In the news

WISPIRG Foundation
Wisconsin State Journal
Judy Newman

Free checking can still be found at financial institutions in Wisconsin and nationwide, but consumers are more likely to see it at smaller banks and at credit unions than at some of the biggest banks, according to a survey by Public Interest Research Groups around the country.

The report, released Thursday, also showed that not every bank is forthcoming with its fee schedule, but Wisconsin banks and credit unions are more open with the information than those nationwide, overall.

• In Wisconsin, 68 percent of the 26 financial institutions provided fee schedules on the first request. After two or more requests, 88 percent complied.

• Nationwide, 48 percent of the 250 bank branches visited turned over fee schedules when first asked, and 72 percent eventually complied.

• Twelve percent, nationwide, refused to give a list of fees or told researchers to look online, including a PNC Bank branch in West Allis and a Tri City National Bank branch in Wauwatosa. Another 16 percent gave only partial information.

• Seven of 16 banks and six of 10 credit unions in Wisconsin offered free checking. The other nine banks offered free checking with direct deposit. Specifics on free checking at the Wisconsin credit unions surveyed was not included in the report.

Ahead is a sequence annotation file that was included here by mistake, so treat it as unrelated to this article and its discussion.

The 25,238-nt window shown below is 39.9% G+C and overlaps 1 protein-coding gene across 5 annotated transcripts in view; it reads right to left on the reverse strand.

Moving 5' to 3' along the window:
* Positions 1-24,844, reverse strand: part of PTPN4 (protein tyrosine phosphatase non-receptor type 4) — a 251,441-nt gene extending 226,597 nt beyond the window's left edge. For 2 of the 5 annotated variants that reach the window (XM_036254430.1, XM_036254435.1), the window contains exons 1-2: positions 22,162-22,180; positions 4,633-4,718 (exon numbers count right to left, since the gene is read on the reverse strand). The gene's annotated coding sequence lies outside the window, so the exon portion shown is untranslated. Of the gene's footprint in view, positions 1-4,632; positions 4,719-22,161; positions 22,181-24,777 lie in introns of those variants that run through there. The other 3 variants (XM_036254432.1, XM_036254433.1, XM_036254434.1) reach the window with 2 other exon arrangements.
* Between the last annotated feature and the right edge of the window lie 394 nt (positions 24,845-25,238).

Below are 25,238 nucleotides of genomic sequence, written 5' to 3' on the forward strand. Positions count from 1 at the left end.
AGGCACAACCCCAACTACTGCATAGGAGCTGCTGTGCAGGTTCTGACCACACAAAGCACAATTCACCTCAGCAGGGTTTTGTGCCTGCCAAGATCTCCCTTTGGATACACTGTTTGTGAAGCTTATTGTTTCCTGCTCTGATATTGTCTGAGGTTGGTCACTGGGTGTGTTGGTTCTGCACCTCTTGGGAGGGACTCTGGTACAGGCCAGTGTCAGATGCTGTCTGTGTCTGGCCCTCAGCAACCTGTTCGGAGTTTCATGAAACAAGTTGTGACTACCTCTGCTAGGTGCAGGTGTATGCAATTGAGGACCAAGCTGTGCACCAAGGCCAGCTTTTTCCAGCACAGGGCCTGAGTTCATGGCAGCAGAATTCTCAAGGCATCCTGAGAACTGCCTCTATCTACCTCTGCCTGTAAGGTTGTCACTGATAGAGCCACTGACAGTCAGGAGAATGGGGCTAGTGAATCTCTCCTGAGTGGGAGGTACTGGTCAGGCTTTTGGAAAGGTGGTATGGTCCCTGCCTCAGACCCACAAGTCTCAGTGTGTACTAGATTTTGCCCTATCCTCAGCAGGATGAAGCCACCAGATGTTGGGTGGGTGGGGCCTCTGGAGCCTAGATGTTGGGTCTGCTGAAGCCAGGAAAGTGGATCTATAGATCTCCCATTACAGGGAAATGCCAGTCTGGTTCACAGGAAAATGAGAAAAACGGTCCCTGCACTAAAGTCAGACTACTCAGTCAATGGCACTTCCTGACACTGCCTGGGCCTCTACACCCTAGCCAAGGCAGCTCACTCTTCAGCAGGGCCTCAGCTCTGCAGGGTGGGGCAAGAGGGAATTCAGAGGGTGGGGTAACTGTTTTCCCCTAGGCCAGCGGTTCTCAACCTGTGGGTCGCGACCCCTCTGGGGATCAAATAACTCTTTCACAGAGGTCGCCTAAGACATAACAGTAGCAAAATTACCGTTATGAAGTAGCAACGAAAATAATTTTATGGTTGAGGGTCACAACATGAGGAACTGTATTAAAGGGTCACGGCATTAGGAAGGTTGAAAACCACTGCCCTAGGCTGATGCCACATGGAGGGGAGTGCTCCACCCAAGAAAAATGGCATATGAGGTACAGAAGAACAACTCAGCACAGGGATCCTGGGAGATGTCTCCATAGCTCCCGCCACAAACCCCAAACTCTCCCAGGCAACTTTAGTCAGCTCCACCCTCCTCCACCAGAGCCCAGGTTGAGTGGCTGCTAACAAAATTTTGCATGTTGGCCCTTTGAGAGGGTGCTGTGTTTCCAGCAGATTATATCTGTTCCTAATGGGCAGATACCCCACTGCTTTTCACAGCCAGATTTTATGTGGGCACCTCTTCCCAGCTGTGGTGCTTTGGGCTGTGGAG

"It's good news and bad news for consumers," said Bruce Speight, director of the Wisconsin Public Interest Research Group, or WISPIRG. "More than a quarter of the banks we surveyed, on first request, did not provide a fee schedule. It is how consumers can go apples-to-apples and shop around for the best deal."

It is also a law that banks are required to provide the information, Speight said.

Michael Semmenn, vice president of government relations for the Wisconsin Bankers Association, said he thinks most banks "do a very good job" of complying with the rules. "I think banks are very conscious of Truth in Savings regulations when talking to customers," he said.

The good news, Speight said, is that free checking is still widely available, and fewer banks are charging their customers fees for using an automatic teller machine that belongs to a different bank.

The survey showed four of the 16 Wisconsin banks do not charge a fee for using another bank's ATM while the others charged anywhere from $1 to $2.50 for the service.

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